MPs rejected Prime Minister Theresa May's Brexit deal for a third time on Friday with 344 votes against and 286 in favour, plunging the country to a deeper level of uncertainty on the very day it was supposed to leave the EU.
"I fear we are reaching the limits of this process in this House," May told parliament after the defeat. "The implications of the House' s decision are grave."
May had framed the vote as the last opportunity to guarantee Brexit, making a passionate plea to lawmakers to put aside party differences and come together in the national interest.
"The legal default now is that the United Kingdom is due to leave the European Union on April 12," May said after the vote.
She warned that any further delay to Brexit would probably be a long one beyond the current deadline and would mean Britain holding elections to the European Parliament.
EU leaders to hold special summit on April 10
Within minutes of the vote, European Council President and summit chair Donald Tusk said EU leaders would meet on April 10 to discuss Britain's departure from the bloc.
A succession of European leaders said there was a very real chance Britain would now leave without a deal, a scenario that businesses fear would cause chaos for the world's fifth-biggest economy.
French President Emmanuel Macron, speaking as parliament voted, said the EU needed to accelerate no-deal planning and Austrian Chancellor Sebastian Kurz said that unless Britain came up with a plan, there would be a "hard" Brexit.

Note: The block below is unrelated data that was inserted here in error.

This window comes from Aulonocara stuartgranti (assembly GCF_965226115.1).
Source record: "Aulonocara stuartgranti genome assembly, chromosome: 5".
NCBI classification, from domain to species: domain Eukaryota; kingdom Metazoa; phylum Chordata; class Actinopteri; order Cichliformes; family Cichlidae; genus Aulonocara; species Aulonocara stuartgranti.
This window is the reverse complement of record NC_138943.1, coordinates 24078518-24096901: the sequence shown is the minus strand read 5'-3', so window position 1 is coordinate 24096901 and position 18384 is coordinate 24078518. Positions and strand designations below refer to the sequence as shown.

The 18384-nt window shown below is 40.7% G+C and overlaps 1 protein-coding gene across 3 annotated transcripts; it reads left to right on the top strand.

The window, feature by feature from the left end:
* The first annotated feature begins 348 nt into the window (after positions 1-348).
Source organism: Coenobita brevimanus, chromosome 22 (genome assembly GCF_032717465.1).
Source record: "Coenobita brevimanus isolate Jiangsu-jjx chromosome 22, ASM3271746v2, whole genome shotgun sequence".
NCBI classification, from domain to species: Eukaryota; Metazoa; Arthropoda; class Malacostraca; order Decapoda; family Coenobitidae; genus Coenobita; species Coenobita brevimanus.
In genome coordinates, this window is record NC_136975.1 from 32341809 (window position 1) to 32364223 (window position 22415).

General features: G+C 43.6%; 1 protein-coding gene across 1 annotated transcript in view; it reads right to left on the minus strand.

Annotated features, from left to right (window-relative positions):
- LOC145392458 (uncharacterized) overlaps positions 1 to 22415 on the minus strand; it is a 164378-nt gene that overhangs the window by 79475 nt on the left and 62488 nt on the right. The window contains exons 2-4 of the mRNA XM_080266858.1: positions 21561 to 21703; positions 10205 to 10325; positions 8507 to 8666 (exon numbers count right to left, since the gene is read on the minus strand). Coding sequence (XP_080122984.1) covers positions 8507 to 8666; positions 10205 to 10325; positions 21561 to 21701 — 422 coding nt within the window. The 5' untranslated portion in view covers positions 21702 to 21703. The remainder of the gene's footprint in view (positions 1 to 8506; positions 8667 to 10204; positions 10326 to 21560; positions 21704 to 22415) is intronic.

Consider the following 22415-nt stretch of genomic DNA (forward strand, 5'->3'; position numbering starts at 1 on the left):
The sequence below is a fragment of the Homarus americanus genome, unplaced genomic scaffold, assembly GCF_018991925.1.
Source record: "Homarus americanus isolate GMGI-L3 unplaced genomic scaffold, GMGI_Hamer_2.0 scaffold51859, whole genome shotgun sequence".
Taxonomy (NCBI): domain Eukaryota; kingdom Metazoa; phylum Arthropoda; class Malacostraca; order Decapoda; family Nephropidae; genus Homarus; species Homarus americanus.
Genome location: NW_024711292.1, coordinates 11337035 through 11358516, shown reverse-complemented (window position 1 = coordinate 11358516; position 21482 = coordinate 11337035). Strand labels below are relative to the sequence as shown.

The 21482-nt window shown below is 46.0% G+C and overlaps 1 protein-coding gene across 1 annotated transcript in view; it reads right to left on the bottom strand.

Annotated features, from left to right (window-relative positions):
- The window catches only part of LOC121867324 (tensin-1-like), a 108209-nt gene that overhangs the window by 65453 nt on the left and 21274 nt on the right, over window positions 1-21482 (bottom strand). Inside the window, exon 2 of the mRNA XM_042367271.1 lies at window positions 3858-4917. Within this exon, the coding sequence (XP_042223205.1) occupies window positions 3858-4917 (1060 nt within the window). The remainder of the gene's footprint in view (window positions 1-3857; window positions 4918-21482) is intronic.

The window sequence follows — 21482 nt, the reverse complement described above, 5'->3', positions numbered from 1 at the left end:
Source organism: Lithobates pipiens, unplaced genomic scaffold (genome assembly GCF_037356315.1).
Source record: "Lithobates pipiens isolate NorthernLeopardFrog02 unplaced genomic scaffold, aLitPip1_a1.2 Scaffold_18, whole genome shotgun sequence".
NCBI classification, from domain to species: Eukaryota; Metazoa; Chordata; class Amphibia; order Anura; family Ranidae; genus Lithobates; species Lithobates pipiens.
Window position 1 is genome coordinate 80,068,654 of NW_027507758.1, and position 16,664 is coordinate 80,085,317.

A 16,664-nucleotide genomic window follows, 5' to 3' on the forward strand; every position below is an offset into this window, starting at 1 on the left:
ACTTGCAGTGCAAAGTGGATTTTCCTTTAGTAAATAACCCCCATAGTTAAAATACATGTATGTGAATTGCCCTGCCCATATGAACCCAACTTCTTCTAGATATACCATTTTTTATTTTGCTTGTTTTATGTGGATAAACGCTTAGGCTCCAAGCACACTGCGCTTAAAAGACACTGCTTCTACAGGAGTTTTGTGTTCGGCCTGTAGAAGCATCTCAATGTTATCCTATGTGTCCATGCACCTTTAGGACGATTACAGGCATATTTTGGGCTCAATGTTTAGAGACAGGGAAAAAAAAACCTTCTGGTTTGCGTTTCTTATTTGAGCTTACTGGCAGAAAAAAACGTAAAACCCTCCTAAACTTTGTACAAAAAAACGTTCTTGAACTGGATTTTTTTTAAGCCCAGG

"The risk of a no-deal Brexit is very real," Dutch Prime Minister Mark Rutte told reporters.
What's next for MPs?
A second round of 'Indicative Votes' will be held on Monday in an attempt to get a clear result on a scenario that will gain major support in the house.
A first-attempt at non-binding "indicative votes" on Wednesday failed to produce a majority for any of the eight options on offer.
Many MPs have called for May's resignation and a snap election - even though it would throw up a host of unknowns for the major parties.
"The last thing this country needs right now is a general election," transport minister Chris Grayling told Sky News. "We've actually got to sort out the Brexit process, we can't throw everything up in the air."
May's spokesman said she would continue talks with opponents of the deal. Some political correspondents think she could bring it back a fourth time.
Angry Brexiters march through London
Meanwhile, thousands of people opposed to Britain delaying its departure from the European Union marched through central London on Friday
"What should have been a celebration is, in fact, a day of betrayal," Nigel Farage, a leading Brexit campaigner, said.
How we reported May's third Brexit defeat
Take a look through our minute-by-minute coverage of the vote in London.